50 Times People Saw Something Odd In Nature And Shared It In This Online Community (New Pics)
If you suddenly feel like being drawn to nature more than ever before, you’re not alone. This new research from the RSPB, the UK's largest nature conservation charity, revealed huge public support, 4 in 5 people to be exact, for putting nature at the heart of coronavirus recovery plans for the government.
I mean, surviving the public health crisis made us all reevaluate our life choices, values and intentions. One of which became an almost universal realization that we need more self-care, more human connection, and more of Mother Nature.
So for anyone craving greenery, animals, and soul-soothing gifts of nature, we have this amazing compilation of pictures inspired by the r/MildlyInteresting subreddit. From an unbelievable desert bloom and frozen windscreen that looks like an award-winning shot of Everest glacier to incredible flowers and weird-shaped fruits, these are the curiosities of nature people have spotted and had little choice but to share them with others.
To find out more about the wonders of nature, Bored Panda reached out to David Taberner, a nature photographer and English teacher based in Boston, Massachusetts. You can check out his website “Decent Nature Photography” full of David’s mesmerizing shots of nature.
Taberner said that nature photography is the most recent iteration of nature-based hobbies for him. “My spare time has always been spent in nature in one way or another: from childhood walks through the woods to long-distance backpacking in my early 20s to daily dog walks around local conservation land in my adult life. I've always liked to take pictures with my phone, but it wasn't until my partner generously gave me a DSLR for Christmas that the world of photography opened up for me.”
The photographer also said that he hopes to one day use his photography to encourage conservation. “I often wonder to what degree sharing my images online harms rather than helps. Instagram pages like mine are full of beautiful images of wild animals and unspoiled landscapes, which may lead the viewer to imagine that all is well in the natural world. The truth is, things are far from okay; every day more habitat is lost to development and more carbon is emitted,” he explained. Taberner also said that the trick for him right now is “figuring out how to not perpetuate the illusion that all is well, but instead be an ally to the natural world.”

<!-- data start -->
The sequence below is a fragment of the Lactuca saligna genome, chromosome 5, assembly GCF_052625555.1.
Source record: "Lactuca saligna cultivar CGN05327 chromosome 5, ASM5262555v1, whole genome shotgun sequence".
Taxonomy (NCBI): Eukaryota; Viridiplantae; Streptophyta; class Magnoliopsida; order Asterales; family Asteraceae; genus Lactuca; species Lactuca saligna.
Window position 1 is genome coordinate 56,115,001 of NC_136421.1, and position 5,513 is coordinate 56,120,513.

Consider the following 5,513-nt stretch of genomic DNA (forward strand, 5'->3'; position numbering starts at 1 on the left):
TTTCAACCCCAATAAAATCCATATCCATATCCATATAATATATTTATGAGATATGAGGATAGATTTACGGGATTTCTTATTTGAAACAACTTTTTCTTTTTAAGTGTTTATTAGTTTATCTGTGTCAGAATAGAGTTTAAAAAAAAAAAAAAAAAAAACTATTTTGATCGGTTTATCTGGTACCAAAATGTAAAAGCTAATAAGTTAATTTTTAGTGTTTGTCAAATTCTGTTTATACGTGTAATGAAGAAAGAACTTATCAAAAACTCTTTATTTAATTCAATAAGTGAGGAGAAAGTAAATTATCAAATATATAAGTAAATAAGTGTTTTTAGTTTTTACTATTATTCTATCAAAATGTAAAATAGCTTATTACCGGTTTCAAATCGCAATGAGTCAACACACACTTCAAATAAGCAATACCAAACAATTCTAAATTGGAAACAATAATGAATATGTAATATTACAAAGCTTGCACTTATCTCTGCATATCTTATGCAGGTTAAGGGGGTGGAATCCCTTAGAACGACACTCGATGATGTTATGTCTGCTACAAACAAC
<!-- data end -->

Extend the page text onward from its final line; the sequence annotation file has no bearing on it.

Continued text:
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When asked what it is about nature that makes it such a magical place like no other, Taberner said that it's hard to express in words. He explained: “Waking up early and walking down a trail, away from the cars & concrete that I'm normally surrounded by, feels like a return or a homecoming. When I'm in the woods, I try to shut off the chatter in my brain and instead turn outward. I suppose it's a sort of meditation: what can I see, hear, smell, and feel? Focusing on my senses makes me feel more connected to the forest, is good for my mental health, and is extremely helpful from a photography standpoint, both in terms of finding compositions and noticing wildlife.”
“I don't think there's a doubt that people have grown distant from nature. Our alienation from nature is best illustrated by the very term ‘nature,’” Taberner told us. “We conceive of nature as something other than ourselves, a place that we can visit from time to time, but not something that we are part of or live in.”
The nature photographer believes that just getting people out into nature is not as simple as it sounds. “Even among nature lovers, there seems to be a disconnect between our appreciation of nature and the often thoughtless consumption that is an everyday part of American life, including my own,” he added.
Taberner believes that although he spends so much of his time admiring the natural world, he also knows that he participates in the destruction of it with almost every purchase he makes. “The fact is, our economic system is based on the exploitation of people and the natural world. Until we transition to a sustainable, just economy, our disconnect from nature—regardless of what you or I do as individuals—will simply be baked into our way of life,” he commented.
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For those who’re wondering, the day of the nature photographer starts, as Taberner says, “painfully early” since animals are typically most active at dawn. “I wake up painfully early to get to a location where I'll have a good chance of seeing wildlife. A lot of effort and patience goes into this type of photography, from planning to scouting to trail cams to sitting in a blind for hours at a time waiting for an animal to show up.”
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When asked about his favorite memory of taking pictures in nature, Taberner recounted: “One day I went for a walk with my partner at a location where I had spent several early mornings looking for wildlife without any luck. I assumed that we wouldn't see any wildlife because it was midday, but within twenty minutes, we witnessed a family of otters eating fish on the bank of the pond and a porcupine bumbling down the trail, totally unbothered by our presence.”
It was a special moment for Taberner that’s hard to forget. “I felt so humbled like the natural world was playing a joke on me, almost as if it was laughingly saying, ‘sorry, did you think you knew something about how I work?’ I also loved that my partner was able to share in the wonder and excitement that I feel when I see animals, wild and free, in their natural habitat,” he concluded in an interview.